The History of Cove Presbyterian Church
Of course, Cove's history involves more than dates, places and buildings. First and foremost, Cove is a community of people. Below are some of the people who have contributed to who and point us toward what we'll become in the future.
The story of Cove Presbyterian Church begins many years before the Revolutionary War. The territory of Ohio was home to many Indian tribes, from the banks of the Ohio River westward. The Ohio River became the official border between the settled colonies of Pennsylvania and Virginia and the homeland of the Indians.
Fort Pitt was the starting point for many adventuresome settlers who wanted to move west and south. Settlers leaving Pittsburgh and traveling by boat down the Ohio River always had to keep a watchful eye to the western shore of the river because it was very common for Indians to paddle out into the river and attack families on their way to find a new home. In fact, when people did settle in western Virginia most of the settlements were along creeks that flowed into the Ohio River. By locating their cabin and farm along the creek, back perhaps a mile or two from the river itself, the settlers gained valuable buffer space between themselves and the ever-present threat of Indian attack.
One of those early settlers who came to western Virginia was Harmon Greathouse. He brought his wife and family by horseback from western Pennsylvania in 1771 and built a cabin near the creek that bears his first name, Harmon Creek. Harmon learned how to coexist with the Indians who ventured over from Ohio. In fact, Harmon traded with them, and the Indians taught him valuable lessons about the wildlife of the region. Unfortunately, one of Harmon’s sons, Daniel Greathouse, who came to dislike the Native Americans, would take part in the murder of Chief Logan’s family in 1774 and set back relations between the settlers and the Indians for many years.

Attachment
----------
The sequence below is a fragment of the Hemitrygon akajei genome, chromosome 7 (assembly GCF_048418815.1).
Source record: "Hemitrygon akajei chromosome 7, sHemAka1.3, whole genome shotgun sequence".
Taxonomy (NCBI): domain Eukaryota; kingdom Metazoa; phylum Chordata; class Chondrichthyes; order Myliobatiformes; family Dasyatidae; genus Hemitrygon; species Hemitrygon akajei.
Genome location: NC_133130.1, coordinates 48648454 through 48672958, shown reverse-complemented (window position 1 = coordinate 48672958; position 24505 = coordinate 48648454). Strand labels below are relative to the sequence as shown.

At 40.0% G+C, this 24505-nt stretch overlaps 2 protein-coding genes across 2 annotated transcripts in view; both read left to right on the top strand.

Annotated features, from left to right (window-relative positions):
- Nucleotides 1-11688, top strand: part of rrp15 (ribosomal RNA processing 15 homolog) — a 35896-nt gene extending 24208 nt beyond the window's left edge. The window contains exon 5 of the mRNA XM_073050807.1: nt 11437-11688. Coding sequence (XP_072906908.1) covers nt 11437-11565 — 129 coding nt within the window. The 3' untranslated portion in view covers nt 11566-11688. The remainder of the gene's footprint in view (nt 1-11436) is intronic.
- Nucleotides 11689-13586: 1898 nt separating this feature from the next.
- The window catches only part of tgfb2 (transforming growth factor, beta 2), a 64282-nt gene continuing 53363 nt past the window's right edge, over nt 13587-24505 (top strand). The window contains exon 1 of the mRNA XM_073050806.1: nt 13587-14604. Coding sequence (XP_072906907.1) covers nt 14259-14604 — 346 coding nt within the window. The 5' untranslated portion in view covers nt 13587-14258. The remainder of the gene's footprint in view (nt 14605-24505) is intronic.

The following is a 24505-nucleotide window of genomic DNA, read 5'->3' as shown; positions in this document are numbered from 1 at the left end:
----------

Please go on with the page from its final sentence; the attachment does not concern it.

In 1776, John Holliday was sent from Fort Pitt to western Virginia to build a fort on Harmon Creek for the purpose of housing soldiers to defend the region. When John Holliday arrived over the hills from Pittsburgh, he found Harmon Greathouse already settled on his farm. Holliday built his fort on the banks of Harmon Creek, two miles from the Ohio River and near the mouth of Overbrook Creek. The exact site is not known, but based on John Holliday’s description, it must have been near Overbrook Towers Apartments. Today, Overbrook Towers and the road hide the creek. The creek now flows through a culvert under Cove Road.
Because of the constant threat of Indian attack, the early settlers of the valley lived inside Fort Holliday at night while tending their farms in the day. After a few years of peace, Fort Holliday was no longer needed, and the growing settlement around it became known as Holliday’s Cove.
Another settler of the region was James Campbell who built his log cabin on Kings Creek and farmed from Kings Creek to what is now Weirton Heights. Most of the settlers were of Scottish descent, and therefore the Presbyterian denomination was the first religion in the area. The small group of Presbyterian settlers needed a place of worship, so James Campbell deeded them five acres of land on top of his hill and a small log church was built. The name of the church was Three Springs Presbyterian Church, probably because of three springs on the site. The site of the original church has been built over, but the general location is near Pennsylvania Avenue and 17th Street. There is an historical marker in a used car lot there commemorating that church.